"Assumption is the mother of all evils in this race," says Richard Mason. "Everything has to be checked."

With that the lines are untied and Ericsson 3 motors through Galway's harbour and towards the dock gates, an area where the water depth decreases to a shade above five meters.

"This is critical," calls Magnus Olsson.

"We have 5.7 metres now," replies Mason. "But it will pop up."

These boats draw four and a half metres and the margins here are reasonably tight, certainly tight enough, it would seem, to warrant concentration.

"There we go," says Mason, holding the wheel as they pass through and navigate beyond another known "hump". These guys have passed through that gate numerous times during their stay in Galway, but they still attach importance to the details. Today is all about details, a brief mission to check various aspects of the boat before putting her through another 1,250 miles.

Suddenly Olsson calls back from the foredeck. "Look at those cowards," he laughs. He is pointing at Ericsson 4, who followed them through. "Going after us."

Ericsson 4 had been tied next to her sister ship a few minutes earlier, enduring the same wait for the tide to reach an acceptable level for them to leave. On Ericsson 3, Olsson had been playing the jovial host, occasionally joining Mason's young daughter in quizzing Mason about the time.

"How long?

"How many minutes?

"Can we go now?"

Olsson is an extremely likeable and admirable man, and interesting at the same time. He's 60, sailing his sixth edition of this race but only on his first assignment as a skipper in this event. When he was given the job permanently in place of Anders Lewander in Taiwan he admitted it was not a natural fit for him - traditionally one of the guys - to stand above and take central control. "I guess I like being liked," was part of his rationale.

And he is well liked. "A great bloke and a great sailor," Mason says. To the public and media he perhaps comes across as a mildly eccentric uncle type, someone you naturally expect to say something funny or peculiar on demand. To say he plays the clown would probably be harsh, but he does not appear to take himself too seriously.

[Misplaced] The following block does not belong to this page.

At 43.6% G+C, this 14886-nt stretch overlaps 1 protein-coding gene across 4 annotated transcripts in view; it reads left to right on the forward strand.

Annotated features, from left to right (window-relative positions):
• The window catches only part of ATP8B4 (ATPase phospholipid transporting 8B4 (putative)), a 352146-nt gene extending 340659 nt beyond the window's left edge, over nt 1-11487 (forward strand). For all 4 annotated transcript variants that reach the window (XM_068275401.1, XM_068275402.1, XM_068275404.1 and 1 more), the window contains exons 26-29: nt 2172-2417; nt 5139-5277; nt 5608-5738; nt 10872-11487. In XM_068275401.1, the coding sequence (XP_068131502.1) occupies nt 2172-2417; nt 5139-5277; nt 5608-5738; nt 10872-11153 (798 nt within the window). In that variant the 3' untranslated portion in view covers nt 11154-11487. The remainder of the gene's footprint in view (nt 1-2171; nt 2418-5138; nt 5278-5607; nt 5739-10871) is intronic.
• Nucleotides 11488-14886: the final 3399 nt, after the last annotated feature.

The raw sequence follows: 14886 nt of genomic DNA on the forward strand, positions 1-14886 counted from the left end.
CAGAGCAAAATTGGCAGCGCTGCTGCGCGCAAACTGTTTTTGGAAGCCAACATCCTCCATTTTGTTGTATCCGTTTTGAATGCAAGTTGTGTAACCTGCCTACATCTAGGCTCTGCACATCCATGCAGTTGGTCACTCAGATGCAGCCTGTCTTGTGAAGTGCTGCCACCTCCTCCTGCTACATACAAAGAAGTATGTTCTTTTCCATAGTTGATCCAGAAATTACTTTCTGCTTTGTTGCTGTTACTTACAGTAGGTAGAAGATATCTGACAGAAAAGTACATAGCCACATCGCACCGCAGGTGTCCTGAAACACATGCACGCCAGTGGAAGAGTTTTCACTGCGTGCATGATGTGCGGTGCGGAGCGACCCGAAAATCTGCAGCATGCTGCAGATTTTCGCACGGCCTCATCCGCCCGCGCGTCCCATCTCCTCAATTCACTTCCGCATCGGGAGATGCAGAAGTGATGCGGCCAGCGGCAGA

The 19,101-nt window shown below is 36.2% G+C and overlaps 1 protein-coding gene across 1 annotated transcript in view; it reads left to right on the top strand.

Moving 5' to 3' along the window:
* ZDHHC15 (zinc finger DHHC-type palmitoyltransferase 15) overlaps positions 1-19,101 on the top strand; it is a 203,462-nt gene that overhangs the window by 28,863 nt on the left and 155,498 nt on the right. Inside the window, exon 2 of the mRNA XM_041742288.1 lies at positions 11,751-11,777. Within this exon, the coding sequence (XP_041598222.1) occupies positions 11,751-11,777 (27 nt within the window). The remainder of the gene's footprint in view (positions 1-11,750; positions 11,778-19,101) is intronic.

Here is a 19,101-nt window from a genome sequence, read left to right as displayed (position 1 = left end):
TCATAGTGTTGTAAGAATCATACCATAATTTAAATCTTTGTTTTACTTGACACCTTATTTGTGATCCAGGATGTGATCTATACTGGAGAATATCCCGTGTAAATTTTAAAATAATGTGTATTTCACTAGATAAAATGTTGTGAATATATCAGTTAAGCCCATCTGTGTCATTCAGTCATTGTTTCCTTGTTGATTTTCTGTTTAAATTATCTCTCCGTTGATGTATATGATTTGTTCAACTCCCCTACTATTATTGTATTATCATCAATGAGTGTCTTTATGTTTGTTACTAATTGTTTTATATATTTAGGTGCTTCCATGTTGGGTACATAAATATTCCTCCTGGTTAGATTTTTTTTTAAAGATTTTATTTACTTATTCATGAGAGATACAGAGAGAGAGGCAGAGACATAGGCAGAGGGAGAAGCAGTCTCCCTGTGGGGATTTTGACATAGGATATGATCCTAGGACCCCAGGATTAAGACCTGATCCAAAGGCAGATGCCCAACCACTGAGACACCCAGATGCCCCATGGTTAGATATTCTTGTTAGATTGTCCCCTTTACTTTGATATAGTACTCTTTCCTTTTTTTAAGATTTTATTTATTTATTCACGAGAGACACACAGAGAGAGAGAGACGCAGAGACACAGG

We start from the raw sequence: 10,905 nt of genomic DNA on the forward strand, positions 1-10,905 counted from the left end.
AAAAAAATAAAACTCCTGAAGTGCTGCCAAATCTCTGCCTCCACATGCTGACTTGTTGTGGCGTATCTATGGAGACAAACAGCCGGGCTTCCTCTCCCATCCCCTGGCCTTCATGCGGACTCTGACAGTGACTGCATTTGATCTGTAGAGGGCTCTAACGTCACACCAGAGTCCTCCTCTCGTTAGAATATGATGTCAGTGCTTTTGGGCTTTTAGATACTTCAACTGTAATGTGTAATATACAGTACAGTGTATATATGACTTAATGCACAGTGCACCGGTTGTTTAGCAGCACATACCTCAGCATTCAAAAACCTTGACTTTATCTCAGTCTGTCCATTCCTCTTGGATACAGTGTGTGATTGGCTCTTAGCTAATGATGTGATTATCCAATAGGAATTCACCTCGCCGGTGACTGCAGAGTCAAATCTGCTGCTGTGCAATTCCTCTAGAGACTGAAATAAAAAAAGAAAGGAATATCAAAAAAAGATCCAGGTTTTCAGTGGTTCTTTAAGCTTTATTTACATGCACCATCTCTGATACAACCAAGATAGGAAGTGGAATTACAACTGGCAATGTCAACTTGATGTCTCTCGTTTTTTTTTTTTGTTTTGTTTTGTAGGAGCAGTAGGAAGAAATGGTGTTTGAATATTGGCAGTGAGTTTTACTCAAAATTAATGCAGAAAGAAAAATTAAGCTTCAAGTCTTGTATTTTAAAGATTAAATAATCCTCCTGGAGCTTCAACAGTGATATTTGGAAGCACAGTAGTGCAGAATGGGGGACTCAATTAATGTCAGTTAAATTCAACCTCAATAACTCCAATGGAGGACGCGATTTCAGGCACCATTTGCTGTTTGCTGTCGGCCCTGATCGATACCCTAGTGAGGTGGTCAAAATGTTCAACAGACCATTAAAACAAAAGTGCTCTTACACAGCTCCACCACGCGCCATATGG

On the boat, you glean a fuller picture of his personality. He makes jokes and the Nordic crew clearly seem to enjoy working for a man who is arguably Sweden's best ever offshore sailor. Among his great strengths as a skipper, it would seem from talking to members of the crew, is his ability to keep spirits high. "He's a great people person," Mason says. "He keeps the mood good," adds Gustav Morin, who has observed the team as media crewmember for the entire race. "He definitely has a very serious side, but he is a very positive guy."

It's one reason why Mason, a watch leader, said Olsson was the "right man for this boat".

"There are a lot of good sailors on this team, but they were sometimes a bit willing to go along with what was happening and not speak up," he says. "Magnus has helped them come out a bit, talk more, give an opinion on whatever the situation is. That's a good thing."

There is little dictatorial about Olsson's approach, as Mason verifies, and in fact it sometimes seems the opposite. He is down on his knees at the back of the boat, rigging up part of the hydraulic system, before getting up and turning winches. He gives the calls to hoist and the discussions on headings and timings go through him. But Mason is a strong sounding board and, you sense, the tougher taskmaster of the two. Maybe a good cop; good, but occasionally willing to be the bad cop arrangement.

The net product, aside from some amazing results and continued improvement, is a happy crew. They all get by and chat. Aksel Magdhal is pacing around, looking at his hand held chart and studying the early forecasts for leg eight. Martin Krite and Anders DahlsjÖ stand around chatting. Jens Dolmer is not here today but if he was he'd most likely be working with Olsson and Mason in keeping the others in line. Shortly after giving the A3 sail a check, everyone sings some kind of Swedish birthday song to Thomas Johanson, who turned 40.

"We mostly talk Swinglish onboard," Mason, a New Zealander, says.

There is a lot of laughing and not really any signs that they are sick of the sight of each other. They carry on with their checks, nothing exciting but essential.

"You can't assume anything," Mason adds. No one seems put out or inconvenienced by the halyard checks, the water-maker testing and the occasional moving of the keel. "All good," Mason says.

It seems that way.